Tsung Tsai and George Crane. Courtesy Mary Talbot.
Tsung Tsai and George Crane. Courtesy Mary Talbot.

In 1959 a young Ch’an monk named Tsung Tsai escapes the Red Army troops who destmy his monastery and flees from the edge of the Gobi Desert to Hong Kong Hunted, starving, and knowing that his fellow monks are dead, Tsung Tsai is borne up by his mission: to canyon the teachings of his elderly master, who remained in his mountain to cave high above the monastery.

Almost thirty years later, during a snowstorm outside Woodstock, New York, Tsung Tsai meets up with his irreverent American neighbor, a libertine poet named George Crane. In the first part of Bones of the Master, Crane mixes his own witty and lyrical prose with Tsung Tsai’s wondelfully eccentric rendition of English to retell the monk’s escape from Communist China. Subsequently, Tsung Tsai persuades Crane to accompany him on a return pilgrimage to Inner Mongolia to find his teacher’s bones and to provide a proper burial for his master. Much of this book is Crane’s exquisite account of their impossible journey together—a pure-hearted monk on a mission and a wild poet seeking freedom, adventure, and sensation. In this excerpt, Tsung Tsai and Crane are visiting the monk’s great niece, who lives in Tsung Tsai’s natal village, where many of his kin were slaughtered or starved by the Red Army.

I took my second jar of tea out of Fang-fang’s yard. The early morning sun was white without warmth. Tsung Tsai’s face was gray, and he was sitting on the stoop, busy, as always, sewing a split seam in the rump of his cinnamon-colored coolie pants. The pants and his matching collarless jacket were heavily patched and held together, as usual, with a network of safety pins. The pants were cut short, their cuffs lashed around his shins with yellow silk braid. The braid was his one concession to finery. His socks came up under his cuffs, and the braid was supposed to keep them from slipping, but no matter how he lashed and tied them, one sock or the other would inevitably sag. He looked like a hermit monk, a ragged eccentric. But when he wore his robes he was transformed, a Buddhist master once again, elegant and austere, physician and sage, mediator between the living and the dead.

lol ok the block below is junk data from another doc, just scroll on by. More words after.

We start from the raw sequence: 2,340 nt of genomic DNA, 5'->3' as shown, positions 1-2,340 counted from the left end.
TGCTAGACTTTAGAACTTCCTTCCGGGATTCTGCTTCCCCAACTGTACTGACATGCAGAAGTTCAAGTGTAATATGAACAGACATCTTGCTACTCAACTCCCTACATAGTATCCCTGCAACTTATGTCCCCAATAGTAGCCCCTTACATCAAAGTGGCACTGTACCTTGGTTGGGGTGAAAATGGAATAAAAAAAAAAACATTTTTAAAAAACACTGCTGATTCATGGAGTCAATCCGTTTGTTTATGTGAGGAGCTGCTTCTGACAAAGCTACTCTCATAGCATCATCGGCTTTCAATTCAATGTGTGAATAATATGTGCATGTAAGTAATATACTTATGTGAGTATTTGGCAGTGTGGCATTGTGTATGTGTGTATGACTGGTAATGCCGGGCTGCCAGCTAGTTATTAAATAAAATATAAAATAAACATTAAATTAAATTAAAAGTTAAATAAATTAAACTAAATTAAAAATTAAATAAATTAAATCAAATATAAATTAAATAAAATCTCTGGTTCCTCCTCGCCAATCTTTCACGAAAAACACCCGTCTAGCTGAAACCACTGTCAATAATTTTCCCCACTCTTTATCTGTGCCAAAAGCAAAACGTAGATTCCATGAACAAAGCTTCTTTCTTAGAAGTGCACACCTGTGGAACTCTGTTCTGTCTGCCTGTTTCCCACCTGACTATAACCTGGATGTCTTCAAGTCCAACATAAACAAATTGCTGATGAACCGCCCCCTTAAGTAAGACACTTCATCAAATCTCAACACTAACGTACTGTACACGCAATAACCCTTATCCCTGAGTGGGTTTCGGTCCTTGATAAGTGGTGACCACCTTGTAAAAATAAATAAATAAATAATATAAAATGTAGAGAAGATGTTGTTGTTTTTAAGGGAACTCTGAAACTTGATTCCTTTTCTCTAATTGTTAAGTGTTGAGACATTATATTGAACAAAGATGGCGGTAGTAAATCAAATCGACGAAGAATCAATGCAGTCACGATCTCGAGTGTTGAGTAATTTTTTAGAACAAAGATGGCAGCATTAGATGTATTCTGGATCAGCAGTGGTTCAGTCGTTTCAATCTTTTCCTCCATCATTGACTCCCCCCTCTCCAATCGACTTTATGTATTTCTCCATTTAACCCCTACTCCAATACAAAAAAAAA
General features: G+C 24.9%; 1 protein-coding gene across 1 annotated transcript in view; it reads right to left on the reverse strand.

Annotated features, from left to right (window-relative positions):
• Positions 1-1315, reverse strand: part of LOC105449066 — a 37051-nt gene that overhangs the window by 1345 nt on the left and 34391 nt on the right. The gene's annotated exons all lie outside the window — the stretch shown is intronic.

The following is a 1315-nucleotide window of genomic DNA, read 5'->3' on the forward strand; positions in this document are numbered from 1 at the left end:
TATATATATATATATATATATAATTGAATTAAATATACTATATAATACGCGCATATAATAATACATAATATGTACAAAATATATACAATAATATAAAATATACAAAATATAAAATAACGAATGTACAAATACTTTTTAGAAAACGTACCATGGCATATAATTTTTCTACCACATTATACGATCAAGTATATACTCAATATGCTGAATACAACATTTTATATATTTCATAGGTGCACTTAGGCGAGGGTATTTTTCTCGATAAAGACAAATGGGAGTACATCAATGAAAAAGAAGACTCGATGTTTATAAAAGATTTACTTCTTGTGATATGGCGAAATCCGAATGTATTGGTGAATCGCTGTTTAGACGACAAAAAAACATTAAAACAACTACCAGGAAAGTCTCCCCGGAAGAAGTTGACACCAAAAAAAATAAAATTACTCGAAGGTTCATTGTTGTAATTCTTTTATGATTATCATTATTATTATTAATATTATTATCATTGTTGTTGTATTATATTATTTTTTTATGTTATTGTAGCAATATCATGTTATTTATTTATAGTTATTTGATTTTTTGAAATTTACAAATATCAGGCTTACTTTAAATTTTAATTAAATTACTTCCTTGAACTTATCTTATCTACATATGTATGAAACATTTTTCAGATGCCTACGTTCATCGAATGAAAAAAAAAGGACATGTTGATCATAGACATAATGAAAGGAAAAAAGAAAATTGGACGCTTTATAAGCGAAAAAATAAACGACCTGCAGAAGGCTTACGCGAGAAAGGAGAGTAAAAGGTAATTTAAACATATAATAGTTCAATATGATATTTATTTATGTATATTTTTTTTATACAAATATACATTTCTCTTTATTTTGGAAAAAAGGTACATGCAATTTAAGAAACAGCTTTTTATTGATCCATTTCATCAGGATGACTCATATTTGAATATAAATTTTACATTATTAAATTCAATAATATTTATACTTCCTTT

This morning he wore a black NorthFace polar fleece vest, the only item left from the gear bought before we departed for China. The Patagonia parka, Technic hikmg boots, polypropylene underwear, and wicking socks—which I had bought him so that he would be equipped and warm on what promised to be an arduous journey for a seventy-year-old man—he had given away in Mouth of West Mountain soon after we arrived. I had come out of the bathroom of Linn’s loft one morning to see an old woman departing with his parka tucked under her arm. Soon he was left with nothing but his rags. He had given away the wristwatch, the fanny pack, his ski gloves, and the camera that he had insisted he needed. He had kept the fleece vest, he said, because it was “good for meditation.” I drew the line when he tried to give away my equipment, offering an old farmer my camera.

The mending needle danced in his hand. Its curved point dove through the thin fabric, disappeared, and then resurfaced in a quick, steady tempo. He contemplated the patchwork of his garments. “Georgie, my culture is completely Confucius and Taoism mixed with Buddha. Very humble.”

ourtesy Bantam Books and Mary Talbot
ourtesy Bantam Books and Mary Talbot

“I met Confucius once,” I said.


“In Marrakech. Morocco.”

“Africa,” he nodded.

“It was 1971”